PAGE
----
To fix the NCAA, Restore Amateurism to College Sports
In all formal channels of society, it seems that the glorification of athletes, celebrities, and musicians is on the rise. Media nearly across the board have sympathized with Players Unions in disputes with team ownership at all levels of professional sports, regardless of the issue. They’ve pushed for college athletes to receive professional salaries. And they pedal celebrity opinions on subjects unrelated to their expertise as hard-hitting news in lieu of reporting on meaningful contributions by experts and innovators to fields like science, technology, engineering, or math. In many cases, the only uncertainty in such stories is whether the headlines will emphasize celebrity worship or moral shaming of the masses to a greater degree.
Resulting is increasing animosity toward these glorified professions among many in the general public, who rightly see inconsistency in the media pedaling sob stories on behalf of millionaire athletes at the same time that few sympathies are reserved for average, tax-paying American citizen trying to feed their families, pay their bills, and hold together the strands of output that make our society possible. We have reported previously on the absurdity in sports of media advocating so relentlessly on behalf of greater salaries for athletes at the same time that ticket prices for average fans have more than doubled over the last 30 years, pricing out families from attending games at an alarming rate. A big reason those ticket prices has risen is that the pay for the athletes themselves has more than quadrupled over that same time period. And yet the media often tell the fans the moral thing to do is to side with the athletes in their quest for more millions.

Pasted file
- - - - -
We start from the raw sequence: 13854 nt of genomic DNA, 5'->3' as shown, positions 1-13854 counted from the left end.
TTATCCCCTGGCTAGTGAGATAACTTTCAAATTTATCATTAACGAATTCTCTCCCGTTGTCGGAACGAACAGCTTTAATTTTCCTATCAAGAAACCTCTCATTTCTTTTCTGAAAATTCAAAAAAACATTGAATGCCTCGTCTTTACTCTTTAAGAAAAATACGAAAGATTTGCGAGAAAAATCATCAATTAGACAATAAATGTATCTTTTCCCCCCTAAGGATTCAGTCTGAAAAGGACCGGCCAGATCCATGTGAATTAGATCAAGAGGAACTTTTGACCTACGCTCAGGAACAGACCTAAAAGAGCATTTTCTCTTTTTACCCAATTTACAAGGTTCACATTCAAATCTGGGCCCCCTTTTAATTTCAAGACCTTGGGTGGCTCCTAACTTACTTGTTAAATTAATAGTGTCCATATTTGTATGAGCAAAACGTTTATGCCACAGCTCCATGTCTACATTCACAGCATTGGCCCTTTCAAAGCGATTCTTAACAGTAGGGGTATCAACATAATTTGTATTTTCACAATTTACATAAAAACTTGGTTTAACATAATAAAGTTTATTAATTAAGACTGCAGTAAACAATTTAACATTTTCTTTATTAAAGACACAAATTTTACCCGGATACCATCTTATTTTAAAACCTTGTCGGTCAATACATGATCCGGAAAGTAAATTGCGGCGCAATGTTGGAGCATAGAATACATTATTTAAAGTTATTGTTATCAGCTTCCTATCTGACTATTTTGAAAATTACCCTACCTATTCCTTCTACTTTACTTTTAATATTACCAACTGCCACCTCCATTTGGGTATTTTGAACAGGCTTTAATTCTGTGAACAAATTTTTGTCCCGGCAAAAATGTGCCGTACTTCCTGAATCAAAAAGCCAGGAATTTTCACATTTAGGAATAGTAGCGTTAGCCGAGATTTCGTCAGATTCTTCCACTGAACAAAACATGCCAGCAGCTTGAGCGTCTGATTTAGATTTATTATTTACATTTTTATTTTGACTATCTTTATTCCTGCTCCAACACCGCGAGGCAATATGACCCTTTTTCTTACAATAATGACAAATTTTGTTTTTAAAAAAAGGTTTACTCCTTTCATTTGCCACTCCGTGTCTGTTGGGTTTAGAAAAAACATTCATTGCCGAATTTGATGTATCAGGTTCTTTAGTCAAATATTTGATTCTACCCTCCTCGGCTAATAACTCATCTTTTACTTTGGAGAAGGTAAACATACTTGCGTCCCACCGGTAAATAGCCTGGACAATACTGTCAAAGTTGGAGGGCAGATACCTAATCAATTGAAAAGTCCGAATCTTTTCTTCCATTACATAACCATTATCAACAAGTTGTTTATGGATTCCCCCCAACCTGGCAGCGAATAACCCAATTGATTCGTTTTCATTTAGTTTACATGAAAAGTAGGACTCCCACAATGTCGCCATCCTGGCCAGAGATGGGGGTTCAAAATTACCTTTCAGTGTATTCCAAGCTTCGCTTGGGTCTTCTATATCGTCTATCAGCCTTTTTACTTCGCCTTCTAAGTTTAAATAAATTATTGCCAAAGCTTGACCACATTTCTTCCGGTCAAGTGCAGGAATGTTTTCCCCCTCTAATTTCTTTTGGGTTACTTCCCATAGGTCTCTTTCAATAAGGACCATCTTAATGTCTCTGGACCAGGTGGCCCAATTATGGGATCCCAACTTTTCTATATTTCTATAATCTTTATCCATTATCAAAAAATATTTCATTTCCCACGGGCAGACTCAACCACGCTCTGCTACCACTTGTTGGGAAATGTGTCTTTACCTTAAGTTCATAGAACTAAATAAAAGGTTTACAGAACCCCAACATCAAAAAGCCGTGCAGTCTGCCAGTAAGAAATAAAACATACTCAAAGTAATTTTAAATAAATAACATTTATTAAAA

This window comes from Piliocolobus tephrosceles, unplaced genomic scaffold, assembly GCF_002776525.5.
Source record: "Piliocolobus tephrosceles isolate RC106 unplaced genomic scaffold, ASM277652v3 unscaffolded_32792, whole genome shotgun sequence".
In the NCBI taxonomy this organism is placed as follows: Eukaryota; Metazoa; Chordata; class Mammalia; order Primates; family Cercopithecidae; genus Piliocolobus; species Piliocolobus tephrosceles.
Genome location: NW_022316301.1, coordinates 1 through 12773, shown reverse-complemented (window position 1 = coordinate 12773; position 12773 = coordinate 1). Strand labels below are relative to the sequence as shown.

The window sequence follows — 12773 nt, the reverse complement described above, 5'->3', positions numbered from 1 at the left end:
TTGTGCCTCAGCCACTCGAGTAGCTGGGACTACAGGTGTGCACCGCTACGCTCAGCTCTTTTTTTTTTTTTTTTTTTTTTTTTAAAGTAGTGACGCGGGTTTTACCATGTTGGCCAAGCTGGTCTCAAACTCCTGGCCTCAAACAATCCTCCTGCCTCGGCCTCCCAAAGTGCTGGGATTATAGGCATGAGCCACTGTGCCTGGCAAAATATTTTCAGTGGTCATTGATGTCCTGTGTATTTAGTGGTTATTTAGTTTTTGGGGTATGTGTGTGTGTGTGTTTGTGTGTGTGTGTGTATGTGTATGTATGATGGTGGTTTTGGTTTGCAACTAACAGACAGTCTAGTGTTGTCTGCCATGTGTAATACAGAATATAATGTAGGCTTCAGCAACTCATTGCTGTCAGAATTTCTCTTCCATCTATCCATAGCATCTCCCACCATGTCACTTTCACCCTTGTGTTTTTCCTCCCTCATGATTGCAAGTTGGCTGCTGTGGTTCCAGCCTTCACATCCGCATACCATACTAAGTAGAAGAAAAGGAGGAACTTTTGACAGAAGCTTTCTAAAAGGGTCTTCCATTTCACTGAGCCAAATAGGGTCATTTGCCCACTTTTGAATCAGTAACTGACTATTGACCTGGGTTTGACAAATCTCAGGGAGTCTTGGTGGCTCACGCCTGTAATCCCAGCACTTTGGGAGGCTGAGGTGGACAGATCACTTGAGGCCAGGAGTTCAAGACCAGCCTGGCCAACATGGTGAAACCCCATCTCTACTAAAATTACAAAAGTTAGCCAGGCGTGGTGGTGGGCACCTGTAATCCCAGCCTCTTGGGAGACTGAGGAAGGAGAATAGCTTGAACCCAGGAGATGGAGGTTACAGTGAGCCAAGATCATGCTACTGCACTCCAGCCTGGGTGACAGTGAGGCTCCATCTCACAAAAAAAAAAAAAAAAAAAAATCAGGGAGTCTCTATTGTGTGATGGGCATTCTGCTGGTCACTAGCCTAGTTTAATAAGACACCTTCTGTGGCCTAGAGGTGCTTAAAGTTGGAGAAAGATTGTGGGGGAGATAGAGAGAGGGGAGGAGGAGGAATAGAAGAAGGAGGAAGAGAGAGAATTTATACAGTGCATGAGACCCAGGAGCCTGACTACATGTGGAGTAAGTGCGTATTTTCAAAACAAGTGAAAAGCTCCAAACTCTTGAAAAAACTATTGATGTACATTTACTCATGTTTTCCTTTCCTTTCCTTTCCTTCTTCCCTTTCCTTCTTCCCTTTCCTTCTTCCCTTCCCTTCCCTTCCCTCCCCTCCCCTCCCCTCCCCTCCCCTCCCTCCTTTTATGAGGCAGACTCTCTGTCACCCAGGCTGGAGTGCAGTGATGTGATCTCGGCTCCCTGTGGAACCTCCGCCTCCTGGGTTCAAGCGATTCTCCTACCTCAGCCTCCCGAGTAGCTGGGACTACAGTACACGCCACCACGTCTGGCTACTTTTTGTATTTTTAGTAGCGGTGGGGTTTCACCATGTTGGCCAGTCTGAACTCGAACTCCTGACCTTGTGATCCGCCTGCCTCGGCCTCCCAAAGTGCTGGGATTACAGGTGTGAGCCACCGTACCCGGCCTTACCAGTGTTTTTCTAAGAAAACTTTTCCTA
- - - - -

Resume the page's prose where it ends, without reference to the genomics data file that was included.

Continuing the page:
The rise in salaries, obsession, and media sympathy for celebrity athletes is tearing at the fabric of a society whose long-term success depends more on promoting robust and equitable interest among young people in STEM fields and other disciplines than it does on growing interest among young people in playing professional sports. A small but vital chorus laments the overwhelming passion among many youth who aspire to careers in sports or music while interest in other fields of more academically rigorous contribution wanes. The media bears a lot of blame in creating this dysfunction.
A key component of reversing this trend is restoring amateurism to amateur sports. But this is not direction the trend line is moving.
For decades college sports has escalated in the raft of benefits it provides college athletes that it does not provide typical students: they include reduced standards for admissions to elite universities that are wildly inconsistent with the increasingly difficult admission standards for typical students. The result is that more athletes are admitted with lower credentials while more qualified applicants seeking to contribute on the back of their academic merit are turned away.
The benefits also include full-ride university scholarships that reward sports performance in lieu of scholarships that could go to other students for their academic contributions. The benefits include state-of-the-art training and nutrition programs and access to medical services not accessible to other students. They include access to tutors and academic resources not available to other students. And they include a wide array of informal benefits, including, in some cases, under-the-table payments from alums.